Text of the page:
Do higher reps get you "ripped" or "toned"?

Posted by Shaun LaFleur on

 

What Exactly is "Ripped" or "Toned"?

When this question is asked, it’s important to first start out by defining what “ripped” or “toned” refers to. Ripped and toned essentially refer to the same thing, which is a physique that has low enough levels of body fat so that the muscles are easily visible. Before we can answer the question of whether training with higher reps can achieve this look, we first have to discuss how getting “ripped” or “toned” actually occurs and dispel myths about "toning exercises".

 

How Do You Actually Get "Ripped"?

The process of getting "ripped" or "toned" is a direct result of lowering your body fat levels enough to see the muscle underneath. Building or maintaining muscle mass can help speed up this process, as a larger muscle will show more prominently when body fat levels are reduced. This means that there are two main goals that must be achieved to get "ripped" or "toned".

First, you have to adhere to a low calorie diet so that you can actually reduce overall body fat levels. Second, you need to build or maintain muscle (novices can build muscle while dieting, advanced trainees can only hope to maintain). The second part, I believe, is where most of the confusion and misinformation comes into play. The claims of "toning exercises" make it appear that there is some special benefit to training with higher reps that makes the muscle show through the fat more. Truth is, there are no special benefits to high rep training in the context of losing body fat or building muscle to get "ripped". Most rep ranges build muscle at the same rate. So in order to build or maintain muscle, all you need to do is perform resistance training in nearly any rep range that allows you to stimulate your muscles.

As your body fat levels decrease, your muscles will slowly begin to look more "toned" and become more visible. This is, again, a result of simply reducing overall body fat fat levels and has nothing to do with the way that you train your muscles. As long your training is stimulating your muscles enough so that you don't lose any muscle as your body fat levels drop, you will slowly inch your way to becoming more toned.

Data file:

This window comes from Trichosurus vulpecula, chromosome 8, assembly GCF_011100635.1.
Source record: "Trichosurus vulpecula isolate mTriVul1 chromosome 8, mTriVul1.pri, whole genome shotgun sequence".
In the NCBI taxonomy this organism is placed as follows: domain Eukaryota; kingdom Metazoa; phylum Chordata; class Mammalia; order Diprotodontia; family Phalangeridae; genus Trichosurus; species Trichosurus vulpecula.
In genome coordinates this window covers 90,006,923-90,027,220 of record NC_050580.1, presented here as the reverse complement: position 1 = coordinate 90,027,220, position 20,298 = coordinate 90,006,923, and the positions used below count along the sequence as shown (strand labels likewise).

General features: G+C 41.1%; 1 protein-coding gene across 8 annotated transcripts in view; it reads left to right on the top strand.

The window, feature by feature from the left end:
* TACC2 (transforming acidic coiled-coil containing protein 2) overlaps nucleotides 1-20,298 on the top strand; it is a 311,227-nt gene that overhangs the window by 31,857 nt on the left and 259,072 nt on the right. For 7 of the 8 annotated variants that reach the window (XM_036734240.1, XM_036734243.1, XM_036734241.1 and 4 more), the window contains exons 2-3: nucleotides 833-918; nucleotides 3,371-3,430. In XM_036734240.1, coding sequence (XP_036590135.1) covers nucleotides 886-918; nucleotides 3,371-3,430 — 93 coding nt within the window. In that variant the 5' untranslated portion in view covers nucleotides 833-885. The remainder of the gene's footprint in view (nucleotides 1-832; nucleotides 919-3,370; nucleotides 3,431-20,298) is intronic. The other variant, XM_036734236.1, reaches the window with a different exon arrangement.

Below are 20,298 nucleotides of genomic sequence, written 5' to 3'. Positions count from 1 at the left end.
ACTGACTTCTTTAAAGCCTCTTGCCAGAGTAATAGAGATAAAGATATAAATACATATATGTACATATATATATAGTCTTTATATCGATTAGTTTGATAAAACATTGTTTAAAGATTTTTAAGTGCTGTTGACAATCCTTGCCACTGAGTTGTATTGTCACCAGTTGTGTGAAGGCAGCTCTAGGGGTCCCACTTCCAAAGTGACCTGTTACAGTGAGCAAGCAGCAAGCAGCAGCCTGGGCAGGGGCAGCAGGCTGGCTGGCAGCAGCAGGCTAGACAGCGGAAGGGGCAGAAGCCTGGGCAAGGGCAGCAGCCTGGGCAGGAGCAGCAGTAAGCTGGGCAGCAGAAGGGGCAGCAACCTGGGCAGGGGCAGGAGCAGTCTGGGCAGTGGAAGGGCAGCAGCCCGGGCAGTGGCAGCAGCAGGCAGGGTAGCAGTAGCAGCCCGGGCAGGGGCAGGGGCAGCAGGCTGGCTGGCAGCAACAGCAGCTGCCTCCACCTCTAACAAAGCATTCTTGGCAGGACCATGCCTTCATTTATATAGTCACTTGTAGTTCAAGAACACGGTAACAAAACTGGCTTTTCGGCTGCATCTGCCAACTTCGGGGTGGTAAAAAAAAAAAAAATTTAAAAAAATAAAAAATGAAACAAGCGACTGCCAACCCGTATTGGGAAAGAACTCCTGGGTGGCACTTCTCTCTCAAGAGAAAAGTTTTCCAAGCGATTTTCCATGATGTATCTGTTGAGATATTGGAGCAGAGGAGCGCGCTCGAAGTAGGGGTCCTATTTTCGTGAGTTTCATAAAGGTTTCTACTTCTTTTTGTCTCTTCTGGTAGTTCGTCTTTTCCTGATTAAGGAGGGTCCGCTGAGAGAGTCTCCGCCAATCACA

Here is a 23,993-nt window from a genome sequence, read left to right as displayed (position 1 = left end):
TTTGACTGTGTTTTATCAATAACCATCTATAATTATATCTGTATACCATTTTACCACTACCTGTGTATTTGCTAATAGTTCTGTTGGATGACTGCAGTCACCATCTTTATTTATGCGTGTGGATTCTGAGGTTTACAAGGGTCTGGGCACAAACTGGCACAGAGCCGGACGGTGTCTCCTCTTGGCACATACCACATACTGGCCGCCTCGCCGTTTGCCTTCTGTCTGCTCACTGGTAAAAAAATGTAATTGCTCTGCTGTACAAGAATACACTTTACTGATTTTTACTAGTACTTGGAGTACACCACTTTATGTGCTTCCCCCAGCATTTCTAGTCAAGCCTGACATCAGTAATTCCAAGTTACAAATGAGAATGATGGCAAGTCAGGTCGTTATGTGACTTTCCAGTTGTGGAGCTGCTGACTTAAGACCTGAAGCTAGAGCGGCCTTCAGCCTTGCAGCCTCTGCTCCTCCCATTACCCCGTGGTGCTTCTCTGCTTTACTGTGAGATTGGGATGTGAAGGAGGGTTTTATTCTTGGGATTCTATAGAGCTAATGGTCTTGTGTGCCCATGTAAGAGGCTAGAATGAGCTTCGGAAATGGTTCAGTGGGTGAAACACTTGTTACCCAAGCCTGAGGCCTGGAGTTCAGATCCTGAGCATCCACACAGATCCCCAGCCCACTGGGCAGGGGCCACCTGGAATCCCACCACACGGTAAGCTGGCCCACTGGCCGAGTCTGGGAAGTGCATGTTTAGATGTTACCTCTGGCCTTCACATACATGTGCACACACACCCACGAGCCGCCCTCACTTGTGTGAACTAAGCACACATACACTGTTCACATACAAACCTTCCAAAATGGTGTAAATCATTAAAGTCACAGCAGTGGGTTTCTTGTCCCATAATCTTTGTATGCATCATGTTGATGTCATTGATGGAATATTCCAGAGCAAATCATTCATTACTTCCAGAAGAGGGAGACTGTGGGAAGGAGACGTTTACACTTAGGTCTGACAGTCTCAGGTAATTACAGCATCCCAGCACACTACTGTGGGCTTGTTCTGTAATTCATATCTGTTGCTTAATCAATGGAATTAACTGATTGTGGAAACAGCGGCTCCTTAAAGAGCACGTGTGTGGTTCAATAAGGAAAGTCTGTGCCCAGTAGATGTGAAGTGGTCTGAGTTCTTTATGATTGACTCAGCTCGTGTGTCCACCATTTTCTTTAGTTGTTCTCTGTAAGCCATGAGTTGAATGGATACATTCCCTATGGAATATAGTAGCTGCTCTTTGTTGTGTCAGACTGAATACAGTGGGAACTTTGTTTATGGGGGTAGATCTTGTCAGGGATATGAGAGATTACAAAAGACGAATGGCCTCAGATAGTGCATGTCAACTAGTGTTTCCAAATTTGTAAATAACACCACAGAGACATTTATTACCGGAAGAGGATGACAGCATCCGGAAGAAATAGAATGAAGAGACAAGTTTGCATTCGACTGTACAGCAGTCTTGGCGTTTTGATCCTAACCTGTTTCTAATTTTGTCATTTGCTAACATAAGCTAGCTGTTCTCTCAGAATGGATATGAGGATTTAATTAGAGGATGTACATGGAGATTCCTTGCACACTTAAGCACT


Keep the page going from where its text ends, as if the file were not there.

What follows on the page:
"Toning" Is Bullshit

When most people say that they are "toning" their muscles, they aren't referring to the act of losing body fat, but "toning exercises" or "toning workouts". This is bullshit, because specific exercises do not reduce body fat over the muscles being worked. This is a common myth that has propagated across the fitness industry for years. You can't reduce the fat over a certain area by working the muscles in that area. Doing tricep pushdowns and arm workouts are not going to make your arms more toned or reduce any flab you have in that area. Sure, you can become "toned" if you lose body fat, but "toning exercises" or "toning workouts" don't exist, because it's not the exercises you're performing that are inducing fat loss, your diet is. Resistance training, which should be your primary form of exercise if you want to get ripped, burns very little calories overall, so no matter how you look at it, your workouts are not "toning" you, your diet is. Saying that a given exercise or workout is "toning" you is a misnomer.

 

Higher Rep Training Is Still Beneficial

 This doesn't mean that higher rep training has no place at all in your training programs. They come with many great benefits and build just as much muscle as the lower rep ranges. Higher rep training produce more overall muscular endurance, are less fatiguing and can be an easy way to accumulate training volume during a dieting phase without tiring yourself out. Check out our article on The Benefits of Higher Repetition Work


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